Daphne Caruana Galizia was a very influential research journalist in her home country Malta. She exposed corruption in both companies and politics. The island was shocked after a car bomb exploded and killed her. In Europe, there was widespread attention for her murder, since the free press was at stake. The people who executed the murder were quickly found, but those who ordered it remained vague. Until a couple of weeks ago…
That’s when Malta’s prime minister Joseph Muscat reported he had signed a presidential pardon for an intermediary. This means he is a free man and will be protected in case he reveals the names of the people who ordered the murder. Businessman Yorgen Fenech was arrested at the moment he tried to escape the island via sea on his expensive yacht. It was revealed that he had paid €450.000 to have Daphne Caruana Galizia killed. This is what Maltese media has concluded after they had taped several conversations between Fenech and an intermediary.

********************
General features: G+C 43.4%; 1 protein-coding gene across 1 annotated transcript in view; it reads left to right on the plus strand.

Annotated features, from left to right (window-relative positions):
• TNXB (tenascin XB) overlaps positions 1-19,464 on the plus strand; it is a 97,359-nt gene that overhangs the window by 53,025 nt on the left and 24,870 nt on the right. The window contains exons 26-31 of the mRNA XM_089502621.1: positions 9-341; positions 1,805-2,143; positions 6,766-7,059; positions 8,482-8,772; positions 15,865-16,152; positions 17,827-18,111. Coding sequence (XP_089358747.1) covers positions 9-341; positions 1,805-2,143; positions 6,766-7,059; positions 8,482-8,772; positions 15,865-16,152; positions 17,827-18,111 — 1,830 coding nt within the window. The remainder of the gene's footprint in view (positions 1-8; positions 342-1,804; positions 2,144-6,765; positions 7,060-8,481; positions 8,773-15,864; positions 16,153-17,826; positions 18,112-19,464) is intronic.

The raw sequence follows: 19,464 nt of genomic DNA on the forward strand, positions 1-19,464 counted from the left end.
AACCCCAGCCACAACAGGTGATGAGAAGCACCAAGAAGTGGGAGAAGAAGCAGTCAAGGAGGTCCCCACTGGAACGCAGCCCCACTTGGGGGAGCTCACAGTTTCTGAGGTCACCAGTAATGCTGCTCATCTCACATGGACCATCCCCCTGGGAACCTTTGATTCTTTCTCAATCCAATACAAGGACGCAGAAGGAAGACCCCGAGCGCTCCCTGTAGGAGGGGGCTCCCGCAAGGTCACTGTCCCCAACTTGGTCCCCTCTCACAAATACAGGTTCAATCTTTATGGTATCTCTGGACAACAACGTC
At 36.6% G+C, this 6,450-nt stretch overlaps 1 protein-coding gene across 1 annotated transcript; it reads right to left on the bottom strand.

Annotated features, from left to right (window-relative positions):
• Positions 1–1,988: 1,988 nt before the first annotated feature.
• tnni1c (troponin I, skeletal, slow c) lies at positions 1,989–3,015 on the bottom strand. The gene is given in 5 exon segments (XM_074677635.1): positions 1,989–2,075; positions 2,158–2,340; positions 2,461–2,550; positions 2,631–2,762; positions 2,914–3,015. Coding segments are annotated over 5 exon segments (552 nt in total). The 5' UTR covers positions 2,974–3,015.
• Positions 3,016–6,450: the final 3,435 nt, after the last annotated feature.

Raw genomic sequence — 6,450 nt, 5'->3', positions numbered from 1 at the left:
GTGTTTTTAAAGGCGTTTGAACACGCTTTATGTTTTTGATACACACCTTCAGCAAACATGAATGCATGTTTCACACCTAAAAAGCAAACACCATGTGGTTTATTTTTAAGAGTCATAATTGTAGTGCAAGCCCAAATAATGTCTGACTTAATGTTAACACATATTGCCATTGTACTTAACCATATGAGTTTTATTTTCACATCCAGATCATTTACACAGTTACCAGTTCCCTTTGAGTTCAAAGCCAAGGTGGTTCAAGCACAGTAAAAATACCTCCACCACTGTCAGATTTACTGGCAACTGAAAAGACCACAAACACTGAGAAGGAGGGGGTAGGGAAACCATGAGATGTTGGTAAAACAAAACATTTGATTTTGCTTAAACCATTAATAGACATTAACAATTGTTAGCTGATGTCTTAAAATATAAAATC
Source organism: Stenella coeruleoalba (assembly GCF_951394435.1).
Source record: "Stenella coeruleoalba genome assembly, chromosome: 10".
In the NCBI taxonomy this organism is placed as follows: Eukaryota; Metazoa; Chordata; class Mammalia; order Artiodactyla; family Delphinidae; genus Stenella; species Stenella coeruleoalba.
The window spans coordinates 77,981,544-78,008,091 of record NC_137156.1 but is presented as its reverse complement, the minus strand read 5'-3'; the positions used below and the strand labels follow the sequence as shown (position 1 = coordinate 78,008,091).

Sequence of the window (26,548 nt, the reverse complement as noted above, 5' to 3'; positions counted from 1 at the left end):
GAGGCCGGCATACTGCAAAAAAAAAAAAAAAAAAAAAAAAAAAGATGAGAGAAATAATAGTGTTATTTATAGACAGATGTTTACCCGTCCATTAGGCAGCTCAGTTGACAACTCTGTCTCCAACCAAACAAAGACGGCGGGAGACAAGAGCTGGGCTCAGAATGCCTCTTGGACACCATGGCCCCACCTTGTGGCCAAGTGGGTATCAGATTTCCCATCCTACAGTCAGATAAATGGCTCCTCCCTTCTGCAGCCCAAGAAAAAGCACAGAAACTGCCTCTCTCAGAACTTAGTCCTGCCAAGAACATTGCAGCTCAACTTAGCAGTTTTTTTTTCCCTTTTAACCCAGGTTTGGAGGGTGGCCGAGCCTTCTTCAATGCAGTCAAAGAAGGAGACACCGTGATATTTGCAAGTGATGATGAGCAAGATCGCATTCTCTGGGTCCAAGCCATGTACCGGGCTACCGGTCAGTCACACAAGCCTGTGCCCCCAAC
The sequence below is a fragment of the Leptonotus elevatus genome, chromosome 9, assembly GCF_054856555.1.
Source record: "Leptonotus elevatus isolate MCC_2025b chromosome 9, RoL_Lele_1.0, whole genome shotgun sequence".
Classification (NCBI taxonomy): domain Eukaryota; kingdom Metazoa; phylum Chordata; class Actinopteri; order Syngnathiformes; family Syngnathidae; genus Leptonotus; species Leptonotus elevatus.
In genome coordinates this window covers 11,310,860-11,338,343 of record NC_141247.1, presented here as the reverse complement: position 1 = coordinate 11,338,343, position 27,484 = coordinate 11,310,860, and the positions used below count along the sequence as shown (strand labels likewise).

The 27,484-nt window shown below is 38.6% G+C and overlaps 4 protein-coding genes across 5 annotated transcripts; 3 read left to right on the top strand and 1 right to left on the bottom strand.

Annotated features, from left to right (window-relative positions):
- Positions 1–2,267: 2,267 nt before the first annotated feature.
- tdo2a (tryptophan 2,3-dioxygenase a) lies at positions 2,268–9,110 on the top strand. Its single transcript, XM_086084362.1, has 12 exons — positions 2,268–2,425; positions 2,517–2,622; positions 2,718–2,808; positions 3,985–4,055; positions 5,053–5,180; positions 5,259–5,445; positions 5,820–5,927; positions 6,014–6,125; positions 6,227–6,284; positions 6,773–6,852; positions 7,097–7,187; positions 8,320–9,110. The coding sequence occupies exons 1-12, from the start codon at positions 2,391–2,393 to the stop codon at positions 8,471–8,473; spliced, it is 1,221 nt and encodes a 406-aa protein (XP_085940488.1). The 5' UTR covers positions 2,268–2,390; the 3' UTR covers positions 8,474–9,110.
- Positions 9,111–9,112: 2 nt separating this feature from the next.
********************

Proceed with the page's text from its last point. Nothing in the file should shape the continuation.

Morgen Fenech is the CEO of Tumas Group, a conglomerate of companies founded by his grandfather. They are the owners of a lot of expensive real estate projects like the Hilton Hotel, the tallest building of Malta, a casino, the main port company of the capital Valetta and several businesses in i-gaming and tourism. Malta’s citizens are shocked Fenech ordered the murder of Daphne Caruana Galizia.
The sons of the murdered journalist discovered Fenech is the owner of 17 Black, a company based in Dubai, which was mentioned in the infamous Panama Papers and is linked to several Maltese ministers. Daphne Caruana Galizia had ben following the corrupt activities of both businessmen and politicians. For this, she had to pay with her life. Both her sons are continuing the research their moeder had started.
The former chief of staff to Malta’s prime minister, Keith Schembri was arrested last week. He is suspected of being involved in the murder of Daphne Caruana Galizia. The prime minister keeps saying none of his cabinet members were involved. After continuing pressure, he announced he would resign once a successor is found. But to the astonishment of the Maltese people, Muscat still remains at his post.